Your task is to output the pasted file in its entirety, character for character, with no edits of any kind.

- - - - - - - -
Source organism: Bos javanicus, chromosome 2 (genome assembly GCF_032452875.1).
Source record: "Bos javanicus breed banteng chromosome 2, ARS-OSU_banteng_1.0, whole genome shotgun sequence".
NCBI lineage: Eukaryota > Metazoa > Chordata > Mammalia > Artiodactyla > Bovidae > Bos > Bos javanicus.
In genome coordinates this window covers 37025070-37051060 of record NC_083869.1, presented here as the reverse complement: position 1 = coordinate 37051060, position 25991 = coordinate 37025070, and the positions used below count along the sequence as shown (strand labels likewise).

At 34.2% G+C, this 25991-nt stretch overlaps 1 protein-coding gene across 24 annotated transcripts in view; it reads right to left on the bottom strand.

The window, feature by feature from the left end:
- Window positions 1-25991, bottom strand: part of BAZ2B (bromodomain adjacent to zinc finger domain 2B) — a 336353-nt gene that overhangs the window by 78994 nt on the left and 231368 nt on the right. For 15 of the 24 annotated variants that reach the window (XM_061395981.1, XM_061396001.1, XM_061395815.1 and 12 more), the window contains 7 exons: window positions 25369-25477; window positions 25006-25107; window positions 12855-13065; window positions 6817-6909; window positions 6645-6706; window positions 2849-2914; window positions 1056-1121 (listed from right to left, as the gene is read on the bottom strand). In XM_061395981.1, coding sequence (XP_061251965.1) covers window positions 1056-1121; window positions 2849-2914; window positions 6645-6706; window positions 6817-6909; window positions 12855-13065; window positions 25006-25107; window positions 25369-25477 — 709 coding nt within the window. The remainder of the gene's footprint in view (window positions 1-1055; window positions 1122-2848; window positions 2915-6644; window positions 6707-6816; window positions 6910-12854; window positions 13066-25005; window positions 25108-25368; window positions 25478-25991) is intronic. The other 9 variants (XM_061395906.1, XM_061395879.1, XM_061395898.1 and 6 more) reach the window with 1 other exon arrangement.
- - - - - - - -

Source organism: Bos javanicus, chromosome 2 (genome assembly GCF_032452875.1).
Source record: "Bos javanicus breed banteng chromosome 2, ARS-OSU_banteng_1.0, whole genome shotgun sequence".
NCBI lineage: Eukaryota > Metazoa > Chordata > Mammalia > Artiodactyla > Bovidae > Bos > Bos javanicus.
In genome coordinates this window covers 37025070-37051060 of record NC_083869.1, presented here as the reverse complement: position 1 = coordinate 37051060, position 25991 = coordinate 37025070, and the positions used below count along the sequence as shown (strand labels likewise).

At 34.2% G+C, this 25991-nt stretch overlaps 1 protein-coding gene across 24 annotated transcripts in view; it reads right to left on the bottom strand.

The window, feature by feature from the left end:
- Window positions 1-25991, bottom strand: part of BAZ2B (bromodomain adjacent to zinc finger domain 2B) — a 336353-nt gene that overhangs the window by 78994 nt on the left and 231368 nt on the right. For 15 of the 24 annotated variants that reach the window (XM_061395981.1, XM_061396001.1, XM_061395815.1 and 12 more), the window contains 7 exons: window positions 25369-25477; window positions 25006-25107; window positions 12855-13065; window positions 6817-6909; window positions 6645-6706; window positions 2849-2914; window positions 1056-1121 (listed from right to left, as the gene is read on the bottom strand). In XM_061395981.1, coding sequence (XP_061251965.1) covers window positions 1056-1121; window positions 2849-2914; window positions 6645-6706; window positions 6817-6909; window positions 12855-13065; window positions 25006-25107; window positions 25369-25477 — 709 coding nt within the window. The remainder of the gene's footprint in view (window positions 1-1055; window positions 1122-2848; window positions 2915-6644; window positions 6707-6816; window positions 6910-12854; window positions 13066-25005; window positions 25108-25368; window positions 25478-25991) is intronic. The other 9 variants (XM_061395906.1, XM_061395879.1, XM_061395898.1 and 6 more) reach the window with 1 other exon arrangement.